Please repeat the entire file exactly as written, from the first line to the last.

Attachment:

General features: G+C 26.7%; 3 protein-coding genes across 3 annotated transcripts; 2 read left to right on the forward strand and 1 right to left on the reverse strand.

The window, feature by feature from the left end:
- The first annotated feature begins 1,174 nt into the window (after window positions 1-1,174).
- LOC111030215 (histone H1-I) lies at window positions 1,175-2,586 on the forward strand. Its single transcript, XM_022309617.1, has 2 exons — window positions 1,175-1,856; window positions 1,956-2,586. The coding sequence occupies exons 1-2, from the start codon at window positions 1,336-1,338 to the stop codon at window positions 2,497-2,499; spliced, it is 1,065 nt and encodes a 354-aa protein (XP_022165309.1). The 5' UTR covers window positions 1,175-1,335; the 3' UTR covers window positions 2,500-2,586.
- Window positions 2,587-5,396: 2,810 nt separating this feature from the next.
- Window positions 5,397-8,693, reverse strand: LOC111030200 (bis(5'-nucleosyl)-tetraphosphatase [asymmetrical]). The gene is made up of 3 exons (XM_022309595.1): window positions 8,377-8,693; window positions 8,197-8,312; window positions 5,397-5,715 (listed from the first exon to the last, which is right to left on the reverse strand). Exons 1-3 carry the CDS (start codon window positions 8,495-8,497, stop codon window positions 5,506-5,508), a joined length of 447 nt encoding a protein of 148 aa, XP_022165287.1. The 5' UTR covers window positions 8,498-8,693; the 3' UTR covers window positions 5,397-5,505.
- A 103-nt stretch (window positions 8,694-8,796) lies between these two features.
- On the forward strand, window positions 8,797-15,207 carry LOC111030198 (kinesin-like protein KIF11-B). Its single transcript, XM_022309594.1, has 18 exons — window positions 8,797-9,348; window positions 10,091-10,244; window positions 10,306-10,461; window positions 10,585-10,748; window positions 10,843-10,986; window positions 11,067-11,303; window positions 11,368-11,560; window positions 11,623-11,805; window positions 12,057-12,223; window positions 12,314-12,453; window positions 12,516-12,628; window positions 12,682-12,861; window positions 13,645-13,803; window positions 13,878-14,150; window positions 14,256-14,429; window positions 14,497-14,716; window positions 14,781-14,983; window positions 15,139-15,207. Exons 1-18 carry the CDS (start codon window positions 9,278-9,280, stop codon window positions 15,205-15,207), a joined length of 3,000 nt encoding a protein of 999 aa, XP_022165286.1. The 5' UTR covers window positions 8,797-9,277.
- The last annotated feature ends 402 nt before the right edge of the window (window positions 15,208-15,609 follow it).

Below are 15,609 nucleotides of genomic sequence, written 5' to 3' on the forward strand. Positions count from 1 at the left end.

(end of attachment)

General features: G+C 26.7%; 3 protein-coding genes across 3 annotated transcripts; 2 read left to right on the forward strand and 1 right to left on the reverse strand.

The window, feature by feature from the left end:
- The first annotated feature begins 1,174 nt into the window (after window positions 1-1,174).
- LOC111030215 (histone H1-I) lies at window positions 1,175-2,586 on the forward strand. Its single transcript, XM_022309617.1, has 2 exons — window positions 1,175-1,856; window positions 1,956-2,586. The coding sequence occupies exons 1-2, from the start codon at window positions 1,336-1,338 to the stop codon at window positions 2,497-2,499; spliced, it is 1,065 nt and encodes a 354-aa protein (XP_022165309.1). The 5' UTR covers window positions 1,175-1,335; the 3' UTR covers window positions 2,500-2,586.
- Window positions 2,587-5,396: 2,810 nt separating this feature from the next.
- Window positions 5,397-8,693, reverse strand: LOC111030200 (bis(5'-nucleosyl)-tetraphosphatase [asymmetrical]). The gene is made up of 3 exons (XM_022309595.1): window positions 8,377-8,693; window positions 8,197-8,312; window positions 5,397-5,715 (listed from the first exon to the last, which is right to left on the reverse strand). Exons 1-3 carry the CDS (start codon window positions 8,495-8,497, stop codon window positions 5,506-5,508), a joined length of 447 nt encoding a protein of 148 aa, XP_022165287.1. The 5' UTR covers window positions 8,498-8,693; the 3' UTR covers window positions 5,397-5,505.
- A 103-nt stretch (window positions 8,694-8,796) lies between these two features.
- On the forward strand, window positions 8,797-15,207 carry LOC111030198 (kinesin-like protein KIF11-B). Its single transcript, XM_022309594.1, has 18 exons — window positions 8,797-9,348; window positions 10,091-10,244; window positions 10,306-10,461; window positions 10,585-10,748; window positions 10,843-10,986; window positions 11,067-11,303; window positions 11,368-11,560; window positions 11,623-11,805; window positions 12,057-12,223; window positions 12,314-12,453; window positions 12,516-12,628; window positions 12,682-12,861; window positions 13,645-13,803; window positions 13,878-14,150; window positions 14,256-14,429; window positions 14,497-14,716; window positions 14,781-14,983; window positions 15,139-15,207. Exons 1-18 carry the CDS (start codon window positions 9,278-9,280, stop codon window positions 15,205-15,207), a joined length of 3,000 nt encoding a protein of 999 aa, XP_022165286.1. The 5' UTR covers window positions 8,797-9,277.
- The last annotated feature ends 402 nt before the right edge of the window (window positions 15,208-15,609 follow it).

Below are 15,609 nucleotides of genomic sequence, written 5' to 3' on the forward strand. Positions count from 1 at the left end.